Just completed first butcher - have a few questions.

Discussion in 'Meat Birds ETC' started by kathleengp, Apr 4, 2011.

  1. kathleengp

    kathleengp Songster

    Sep 6, 2009
    This was a brown leghorn roo, about a year old.

    First, when I took the head off, there was only about a 1/2 cup of blood that bled out....is that normal? Seemed like there should have been more. He was upside down within seconds after he stopped thrashing. I tried to butcher upside down but had not secured him enough - will correct that next time.

    Second, I did not know, but he had an injury. Upon plucking I found an open spot in the skin on his thigh - about an inch long and wide open. It is tough and somewhat blackened around it. Should I cut this part off before cooking or just eat around it once he's cooked.

    Third, I am planning on cooking in wine in a slow cooker. I know he needs a long cooking time. Can I do that tonight for dinner or does he need to sit in the fridge first. If so, how long and why is that?

    Other than not saving the gizzard and liver, it went well. I got the heart saved, but was intimidated to cut out the gizzard and liver -- afraid I'd open the intestines. Still, not bad for my very first attempt. Must have scalded perfectly because the skin stayed very nice and the feathers came off in big patches. Feeling like quite the woman this morning - lol!!


  2. alln7220

    alln7220 In the Brooder

    May 3, 2010
    nice job. i would cut off the bad meat, but as far as cooking it now. it doesnt get any fresher.[​IMG]
  3. tgrlily

    tgrlily Songster

    Mar 11, 2009
    East Syracuse
    Quote:I hope I'm woman enough to do my own birds too! [​IMG] Great Job!!

    We didn't let a 5 month old Orp cockerel rest in the fridge before cooking. I cooked low & slow for a really long time & didn't like the texture. Then I found out about aging a few days. I'm a big fan of brine, so I'll likely go that route with heritage birds.
  4. kathleengp

    kathleengp Songster

    Sep 6, 2009
    OK brine - so soak in salt water basically? Or wine and water?

  5. ColbyNTX

    ColbyNTX Songster

    May 2, 2009
    Woods, TX
    I wouldn't cook it the day of butcher. Ageing it a few days will help and this is a 1 year old rooster that I would keep in the fridge for 3 days. As far as brine goes, basically a salt solution but do a google search and you will find many brine recipies with herbs and citrus. Figure out what you like.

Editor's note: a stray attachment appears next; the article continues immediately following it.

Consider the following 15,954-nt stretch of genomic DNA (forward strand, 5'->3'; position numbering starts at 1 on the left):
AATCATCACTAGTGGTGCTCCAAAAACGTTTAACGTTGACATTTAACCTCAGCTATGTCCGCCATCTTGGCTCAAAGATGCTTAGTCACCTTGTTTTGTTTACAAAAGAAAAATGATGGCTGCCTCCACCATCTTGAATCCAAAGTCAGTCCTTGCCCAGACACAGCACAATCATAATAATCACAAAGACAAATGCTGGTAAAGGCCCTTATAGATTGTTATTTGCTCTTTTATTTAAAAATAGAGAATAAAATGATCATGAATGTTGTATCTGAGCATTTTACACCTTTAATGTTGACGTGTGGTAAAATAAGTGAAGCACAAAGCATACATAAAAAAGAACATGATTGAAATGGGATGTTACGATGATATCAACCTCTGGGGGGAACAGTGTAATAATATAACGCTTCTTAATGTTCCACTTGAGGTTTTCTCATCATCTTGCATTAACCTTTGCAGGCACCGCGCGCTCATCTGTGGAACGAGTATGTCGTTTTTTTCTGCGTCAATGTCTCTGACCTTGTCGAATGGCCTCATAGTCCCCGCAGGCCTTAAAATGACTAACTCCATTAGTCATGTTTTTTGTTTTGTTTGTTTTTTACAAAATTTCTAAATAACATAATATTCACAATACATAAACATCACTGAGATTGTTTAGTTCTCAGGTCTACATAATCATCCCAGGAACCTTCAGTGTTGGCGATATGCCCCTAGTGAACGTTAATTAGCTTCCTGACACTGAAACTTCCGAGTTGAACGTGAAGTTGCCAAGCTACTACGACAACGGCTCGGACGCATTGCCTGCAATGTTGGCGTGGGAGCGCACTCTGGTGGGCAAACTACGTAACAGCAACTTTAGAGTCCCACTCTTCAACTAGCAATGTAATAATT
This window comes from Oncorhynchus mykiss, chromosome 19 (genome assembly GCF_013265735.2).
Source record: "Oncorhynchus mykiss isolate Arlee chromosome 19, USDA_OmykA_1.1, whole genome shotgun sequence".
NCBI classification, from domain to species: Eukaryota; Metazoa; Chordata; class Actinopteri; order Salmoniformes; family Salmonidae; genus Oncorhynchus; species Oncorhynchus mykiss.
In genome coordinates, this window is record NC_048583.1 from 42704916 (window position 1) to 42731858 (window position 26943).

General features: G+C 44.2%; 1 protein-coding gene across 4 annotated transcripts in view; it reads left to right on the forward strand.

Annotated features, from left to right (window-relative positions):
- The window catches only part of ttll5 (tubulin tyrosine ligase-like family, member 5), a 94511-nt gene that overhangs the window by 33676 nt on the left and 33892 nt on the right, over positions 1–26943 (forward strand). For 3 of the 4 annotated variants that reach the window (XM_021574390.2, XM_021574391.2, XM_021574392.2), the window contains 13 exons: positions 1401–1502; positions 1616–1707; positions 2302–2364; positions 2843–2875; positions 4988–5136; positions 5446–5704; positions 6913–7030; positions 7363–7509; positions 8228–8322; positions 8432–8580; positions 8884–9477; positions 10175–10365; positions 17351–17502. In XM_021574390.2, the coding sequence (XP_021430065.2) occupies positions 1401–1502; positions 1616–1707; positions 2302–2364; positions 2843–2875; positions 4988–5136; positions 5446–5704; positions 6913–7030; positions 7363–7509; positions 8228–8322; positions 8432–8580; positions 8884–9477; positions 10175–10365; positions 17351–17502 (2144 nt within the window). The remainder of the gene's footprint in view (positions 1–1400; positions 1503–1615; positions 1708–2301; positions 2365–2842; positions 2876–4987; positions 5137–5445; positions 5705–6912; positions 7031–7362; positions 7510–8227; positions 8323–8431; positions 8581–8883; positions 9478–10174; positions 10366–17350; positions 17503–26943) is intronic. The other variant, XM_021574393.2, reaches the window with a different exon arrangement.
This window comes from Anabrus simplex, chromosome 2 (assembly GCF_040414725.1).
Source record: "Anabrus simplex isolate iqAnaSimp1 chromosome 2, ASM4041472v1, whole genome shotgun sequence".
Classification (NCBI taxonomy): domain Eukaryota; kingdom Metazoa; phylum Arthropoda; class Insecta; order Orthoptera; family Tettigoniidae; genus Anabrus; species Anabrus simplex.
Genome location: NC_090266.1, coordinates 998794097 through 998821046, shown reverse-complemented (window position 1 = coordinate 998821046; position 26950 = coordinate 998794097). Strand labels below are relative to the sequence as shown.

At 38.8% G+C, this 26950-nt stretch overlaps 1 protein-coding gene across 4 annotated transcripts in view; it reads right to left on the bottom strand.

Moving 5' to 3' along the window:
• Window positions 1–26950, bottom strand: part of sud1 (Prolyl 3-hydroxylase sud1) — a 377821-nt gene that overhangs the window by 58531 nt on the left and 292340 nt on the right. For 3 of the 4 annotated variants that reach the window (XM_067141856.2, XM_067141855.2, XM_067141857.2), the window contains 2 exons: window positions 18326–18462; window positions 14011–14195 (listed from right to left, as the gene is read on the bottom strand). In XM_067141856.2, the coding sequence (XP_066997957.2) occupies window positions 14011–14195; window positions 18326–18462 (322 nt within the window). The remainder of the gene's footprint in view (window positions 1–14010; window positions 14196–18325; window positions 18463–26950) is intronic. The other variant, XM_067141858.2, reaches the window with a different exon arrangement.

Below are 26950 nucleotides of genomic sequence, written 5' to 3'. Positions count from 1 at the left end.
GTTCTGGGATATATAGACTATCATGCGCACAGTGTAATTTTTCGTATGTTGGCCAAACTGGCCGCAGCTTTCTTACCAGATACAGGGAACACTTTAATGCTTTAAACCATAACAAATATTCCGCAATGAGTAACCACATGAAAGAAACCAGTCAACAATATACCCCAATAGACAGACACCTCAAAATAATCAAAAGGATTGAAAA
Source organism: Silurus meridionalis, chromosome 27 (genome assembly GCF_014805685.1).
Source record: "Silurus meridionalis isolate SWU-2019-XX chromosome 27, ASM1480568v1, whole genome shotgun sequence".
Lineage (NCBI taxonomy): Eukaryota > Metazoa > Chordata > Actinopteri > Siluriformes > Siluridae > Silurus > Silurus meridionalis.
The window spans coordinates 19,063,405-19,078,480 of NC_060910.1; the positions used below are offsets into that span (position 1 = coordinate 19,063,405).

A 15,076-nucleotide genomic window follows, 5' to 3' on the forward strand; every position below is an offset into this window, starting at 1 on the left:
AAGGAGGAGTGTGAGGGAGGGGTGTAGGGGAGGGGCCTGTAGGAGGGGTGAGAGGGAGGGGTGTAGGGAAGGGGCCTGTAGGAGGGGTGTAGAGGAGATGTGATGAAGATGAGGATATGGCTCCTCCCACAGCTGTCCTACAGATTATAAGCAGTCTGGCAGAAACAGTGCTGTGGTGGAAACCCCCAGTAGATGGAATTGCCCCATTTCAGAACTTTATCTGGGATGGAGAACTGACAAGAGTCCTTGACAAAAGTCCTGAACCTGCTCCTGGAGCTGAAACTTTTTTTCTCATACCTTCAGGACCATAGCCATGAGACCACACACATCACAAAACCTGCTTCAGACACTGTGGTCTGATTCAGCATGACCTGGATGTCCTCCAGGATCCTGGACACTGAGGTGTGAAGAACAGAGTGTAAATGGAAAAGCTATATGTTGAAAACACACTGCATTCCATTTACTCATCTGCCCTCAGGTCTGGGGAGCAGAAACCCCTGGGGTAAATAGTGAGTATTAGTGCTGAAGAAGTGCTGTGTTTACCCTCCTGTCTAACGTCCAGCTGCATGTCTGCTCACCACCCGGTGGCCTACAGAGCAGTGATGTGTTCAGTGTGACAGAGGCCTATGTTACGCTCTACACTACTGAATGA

6. tgrlily

    tgrlily Songster

    Mar 11, 2009
    East Syracuse
    Quote:I like to add apple cider, wine, cirtus juice. All depends on the flavor you want to add. If you're going to cook him using wine, then I'd be inclined to add a bit to the brine with some herbs.

    Oh -- Hello from East Syracuse! [​IMG]
  7. gevannos

    gevannos In the Brooder

    Nov 20, 2010
    Regarding aging, I was planing on freezing them the same day I got them butchered, is that ok or should I wait? Refrigeration for a few days might be a problem for me.

  8. KatyTheChickenLady

    KatyTheChickenLady Bird of A Different Feather

    Dec 20, 2008
    Boise, Idaho
    I always freeze mine immediately and "rest" one at a time for about 3 days, after defrosting.
  9. seabreeze

    seabreeze Songster

    Aug 21, 2010
    Scio, OR
    OK, I also am curious how to keep my chicken after butchering from that *rigor mortis* appearance with the legs straight out instead of nicely folded like store bought chickens? Also, why are store bought chickens so *fresh feeling*, i.e., firm, legs/wings are pliable/moveable etc., Do they inject some sort of solution to keep the bird feeling as if its fresh killed (in the public's mind's eye?). How do you get those legs to fold back?

    also, as to aging....leave them in the fridge for 2-3 days? Someone else said upon thaw (if frozen right after), allow them aging in the fridge as well?


  10. lemongrass

    lemongrass In the Brooder

    Mar 16, 2011
    Maryland, US
    I've never butchered my own birds yet but reading around, I've found the following:

    After processing, you can cut a slit in the back of the bird near the tail area and tuck the legs into it, in order to give it a neat appearance. Or, tie the legs back.

    I could only find it done with a turkey. The turkey was done underneath instead of on the back/top area, but idea is roughly the same: (*EDIT:* my pictures on hand are older and the description I had made it appear that the chicken was done on top, rather under the tail. I am incorrect --- the chicken is actually done the same way as the turkey in this picture.)



    As for the other questions, I think it is a matter of preference. You can let it "Age" in the fridge first, for instance if you want to use it that week. Or, if you want it to last longer, freeze immediately and, a few days before you want to cook it, let it thaw and keep in fridge for a few days. Then follow slow cooking recipe as directed.

    Rigor mortis will naturally go away with aging.

    I don't know much about brining though..
    Last edited: Apr 5, 2011

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